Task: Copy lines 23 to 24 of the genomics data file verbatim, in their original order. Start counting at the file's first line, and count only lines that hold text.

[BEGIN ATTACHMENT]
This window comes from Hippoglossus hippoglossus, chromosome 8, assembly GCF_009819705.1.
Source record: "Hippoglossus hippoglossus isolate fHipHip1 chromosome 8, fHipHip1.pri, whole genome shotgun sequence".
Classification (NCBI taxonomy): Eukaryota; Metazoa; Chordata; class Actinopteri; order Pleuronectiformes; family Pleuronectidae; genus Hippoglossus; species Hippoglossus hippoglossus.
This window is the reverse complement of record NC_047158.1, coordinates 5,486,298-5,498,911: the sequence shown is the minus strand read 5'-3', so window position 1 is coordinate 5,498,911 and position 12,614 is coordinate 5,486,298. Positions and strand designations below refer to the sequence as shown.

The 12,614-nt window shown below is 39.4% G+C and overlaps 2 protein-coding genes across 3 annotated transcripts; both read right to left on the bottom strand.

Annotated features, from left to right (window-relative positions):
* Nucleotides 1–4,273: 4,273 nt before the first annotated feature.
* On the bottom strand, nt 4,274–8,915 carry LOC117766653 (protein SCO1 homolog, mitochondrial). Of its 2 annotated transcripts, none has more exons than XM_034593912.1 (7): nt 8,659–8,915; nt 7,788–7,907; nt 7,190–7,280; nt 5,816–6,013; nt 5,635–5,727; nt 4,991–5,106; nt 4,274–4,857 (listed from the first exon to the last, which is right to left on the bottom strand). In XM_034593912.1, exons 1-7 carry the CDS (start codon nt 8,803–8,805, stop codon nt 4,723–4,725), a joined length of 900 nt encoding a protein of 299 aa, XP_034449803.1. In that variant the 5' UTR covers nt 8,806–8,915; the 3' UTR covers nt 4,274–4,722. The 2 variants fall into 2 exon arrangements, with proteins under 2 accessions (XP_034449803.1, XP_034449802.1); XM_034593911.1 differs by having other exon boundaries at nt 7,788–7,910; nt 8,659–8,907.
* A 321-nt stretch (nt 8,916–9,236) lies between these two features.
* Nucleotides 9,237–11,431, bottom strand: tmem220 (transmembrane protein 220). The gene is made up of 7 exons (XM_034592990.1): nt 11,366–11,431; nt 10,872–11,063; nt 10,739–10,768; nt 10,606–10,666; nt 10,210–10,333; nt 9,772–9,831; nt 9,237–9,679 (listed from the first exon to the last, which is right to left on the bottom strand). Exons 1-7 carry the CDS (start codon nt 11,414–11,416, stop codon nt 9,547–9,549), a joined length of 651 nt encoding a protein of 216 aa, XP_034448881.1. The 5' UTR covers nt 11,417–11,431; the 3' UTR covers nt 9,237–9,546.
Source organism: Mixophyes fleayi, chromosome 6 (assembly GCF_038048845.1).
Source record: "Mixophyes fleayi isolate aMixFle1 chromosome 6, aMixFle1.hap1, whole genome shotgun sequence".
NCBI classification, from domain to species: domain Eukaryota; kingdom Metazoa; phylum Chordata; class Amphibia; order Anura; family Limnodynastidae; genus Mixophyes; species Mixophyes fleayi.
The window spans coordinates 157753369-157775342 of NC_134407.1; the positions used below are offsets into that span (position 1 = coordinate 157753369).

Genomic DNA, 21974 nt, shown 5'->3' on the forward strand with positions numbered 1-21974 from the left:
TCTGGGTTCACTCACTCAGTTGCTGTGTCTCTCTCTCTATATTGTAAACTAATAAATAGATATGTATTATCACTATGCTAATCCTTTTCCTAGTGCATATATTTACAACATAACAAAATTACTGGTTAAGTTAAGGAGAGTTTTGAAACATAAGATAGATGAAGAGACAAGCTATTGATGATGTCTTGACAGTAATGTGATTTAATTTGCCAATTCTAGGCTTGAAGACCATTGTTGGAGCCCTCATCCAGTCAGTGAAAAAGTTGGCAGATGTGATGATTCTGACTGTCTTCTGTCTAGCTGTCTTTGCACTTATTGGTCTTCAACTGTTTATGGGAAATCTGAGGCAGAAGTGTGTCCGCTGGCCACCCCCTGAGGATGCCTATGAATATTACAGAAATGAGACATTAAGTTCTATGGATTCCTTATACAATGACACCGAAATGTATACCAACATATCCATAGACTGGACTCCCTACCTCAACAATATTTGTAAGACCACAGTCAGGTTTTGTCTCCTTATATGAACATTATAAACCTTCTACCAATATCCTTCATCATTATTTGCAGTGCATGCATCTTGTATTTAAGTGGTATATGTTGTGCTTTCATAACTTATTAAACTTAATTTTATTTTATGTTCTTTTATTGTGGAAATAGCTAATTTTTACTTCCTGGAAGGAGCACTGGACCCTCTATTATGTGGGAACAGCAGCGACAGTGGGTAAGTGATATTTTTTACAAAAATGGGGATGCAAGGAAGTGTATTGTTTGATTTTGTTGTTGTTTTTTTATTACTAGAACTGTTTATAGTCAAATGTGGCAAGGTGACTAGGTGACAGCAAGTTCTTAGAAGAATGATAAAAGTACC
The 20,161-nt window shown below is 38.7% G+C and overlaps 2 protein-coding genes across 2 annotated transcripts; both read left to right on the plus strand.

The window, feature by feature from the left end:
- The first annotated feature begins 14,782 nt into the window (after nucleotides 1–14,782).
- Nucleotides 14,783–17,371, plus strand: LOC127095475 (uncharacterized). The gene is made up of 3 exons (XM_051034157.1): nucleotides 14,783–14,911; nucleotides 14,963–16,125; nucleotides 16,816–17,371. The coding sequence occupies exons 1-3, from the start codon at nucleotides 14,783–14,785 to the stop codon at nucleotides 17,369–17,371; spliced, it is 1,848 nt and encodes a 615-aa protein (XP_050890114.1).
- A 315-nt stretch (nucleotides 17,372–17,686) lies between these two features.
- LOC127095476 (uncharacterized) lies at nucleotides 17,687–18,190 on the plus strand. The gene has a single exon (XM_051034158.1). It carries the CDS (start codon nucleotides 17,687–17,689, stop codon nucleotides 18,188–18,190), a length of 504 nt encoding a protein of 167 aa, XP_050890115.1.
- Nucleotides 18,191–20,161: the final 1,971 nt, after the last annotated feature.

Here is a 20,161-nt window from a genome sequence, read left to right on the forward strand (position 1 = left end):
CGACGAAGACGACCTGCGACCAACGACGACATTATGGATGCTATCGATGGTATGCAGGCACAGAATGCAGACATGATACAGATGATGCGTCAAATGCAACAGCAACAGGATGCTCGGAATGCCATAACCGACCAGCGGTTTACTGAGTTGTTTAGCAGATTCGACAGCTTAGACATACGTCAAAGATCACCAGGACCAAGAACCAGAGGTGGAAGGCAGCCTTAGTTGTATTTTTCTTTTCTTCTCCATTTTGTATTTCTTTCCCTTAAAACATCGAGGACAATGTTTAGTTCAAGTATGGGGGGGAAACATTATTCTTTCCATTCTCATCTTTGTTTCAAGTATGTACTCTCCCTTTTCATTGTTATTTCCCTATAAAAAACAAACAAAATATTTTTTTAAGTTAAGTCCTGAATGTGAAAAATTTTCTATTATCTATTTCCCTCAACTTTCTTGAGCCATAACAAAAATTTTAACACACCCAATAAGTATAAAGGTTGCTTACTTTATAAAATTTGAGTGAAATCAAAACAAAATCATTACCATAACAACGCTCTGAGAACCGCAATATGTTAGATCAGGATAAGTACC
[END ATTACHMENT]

- Nucleotides 18,191–20,161: the final 1,971 nt, after the last annotated feature.

Here is a 20,161-nt window from a genome sequence, read left to right on the forward strand (position 1 = left end):